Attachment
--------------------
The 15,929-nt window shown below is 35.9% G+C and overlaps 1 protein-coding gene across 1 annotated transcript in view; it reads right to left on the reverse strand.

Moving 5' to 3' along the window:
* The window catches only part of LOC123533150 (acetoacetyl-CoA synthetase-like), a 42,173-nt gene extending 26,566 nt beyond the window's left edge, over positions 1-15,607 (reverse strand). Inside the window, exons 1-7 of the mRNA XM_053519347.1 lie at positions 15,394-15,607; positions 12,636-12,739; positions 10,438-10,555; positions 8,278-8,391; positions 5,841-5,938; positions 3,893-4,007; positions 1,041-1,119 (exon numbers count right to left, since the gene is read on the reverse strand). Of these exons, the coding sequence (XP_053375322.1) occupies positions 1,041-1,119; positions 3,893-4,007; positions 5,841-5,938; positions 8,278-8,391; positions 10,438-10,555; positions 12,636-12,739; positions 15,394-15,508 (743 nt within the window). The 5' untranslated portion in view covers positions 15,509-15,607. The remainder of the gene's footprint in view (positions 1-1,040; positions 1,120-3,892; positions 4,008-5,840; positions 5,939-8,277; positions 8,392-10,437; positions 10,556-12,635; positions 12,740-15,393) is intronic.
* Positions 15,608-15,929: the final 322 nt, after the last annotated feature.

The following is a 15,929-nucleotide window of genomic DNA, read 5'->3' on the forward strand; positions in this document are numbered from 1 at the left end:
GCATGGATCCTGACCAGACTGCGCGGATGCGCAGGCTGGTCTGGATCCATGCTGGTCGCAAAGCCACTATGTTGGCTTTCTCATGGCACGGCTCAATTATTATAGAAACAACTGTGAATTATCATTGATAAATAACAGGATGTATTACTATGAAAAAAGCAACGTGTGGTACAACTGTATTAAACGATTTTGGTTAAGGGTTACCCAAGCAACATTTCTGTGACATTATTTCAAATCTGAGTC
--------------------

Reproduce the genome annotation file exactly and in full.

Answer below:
The 15,929-nt window shown below is 35.9% G+C and overlaps 1 protein-coding gene across 1 annotated transcript in view; it reads right to left on the reverse strand.

Moving 5' to 3' along the window:
* The window catches only part of LOC123533150 (acetoacetyl-CoA synthetase-like), a 42,173-nt gene extending 26,566 nt beyond the window's left edge, over positions 1-15,607 (reverse strand). Inside the window, exons 1-7 of the mRNA XM_053519347.1 lie at positions 15,394-15,607; positions 12,636-12,739; positions 10,438-10,555; positions 8,278-8,391; positions 5,841-5,938; positions 3,893-4,007; positions 1,041-1,119 (exon numbers count right to left, since the gene is read on the reverse strand). Of these exons, the coding sequence (XP_053375322.1) occupies positions 1,041-1,119; positions 3,893-4,007; positions 5,841-5,938; positions 8,278-8,391; positions 10,438-10,555; positions 12,636-12,739; positions 15,394-15,508 (743 nt within the window). The 5' untranslated portion in view covers positions 15,509-15,607. The remainder of the gene's footprint in view (positions 1-1,040; positions 1,120-3,892; positions 4,008-5,840; positions 5,939-8,277; positions 8,392-10,437; positions 10,556-12,635; positions 12,740-15,393) is intronic.
* Positions 15,608-15,929: the final 322 nt, after the last annotated feature.

The following is a 15,929-nucleotide window of genomic DNA, read 5'->3' on the forward strand; positions in this document are numbered from 1 at the left end:
GCATGGATCCTGACCAGACTGCGCGGATGCGCAGGCTGGTCTGGATCCATGCTGGTCGCAAAGCCACTATGTTGGCTTTCTCATGGCACGGCTCAATTATTATAGAAACAACTGTGAATTATCATTGATAAATAACAGGATGTATTACTATGAAAAAAGCAACGTGTGGTACAACTGTATTAAACGATTTTGGTTAAGGGTTACCCAAGCAACATTTCTGTGACATTATTTCAAATCTGAGTC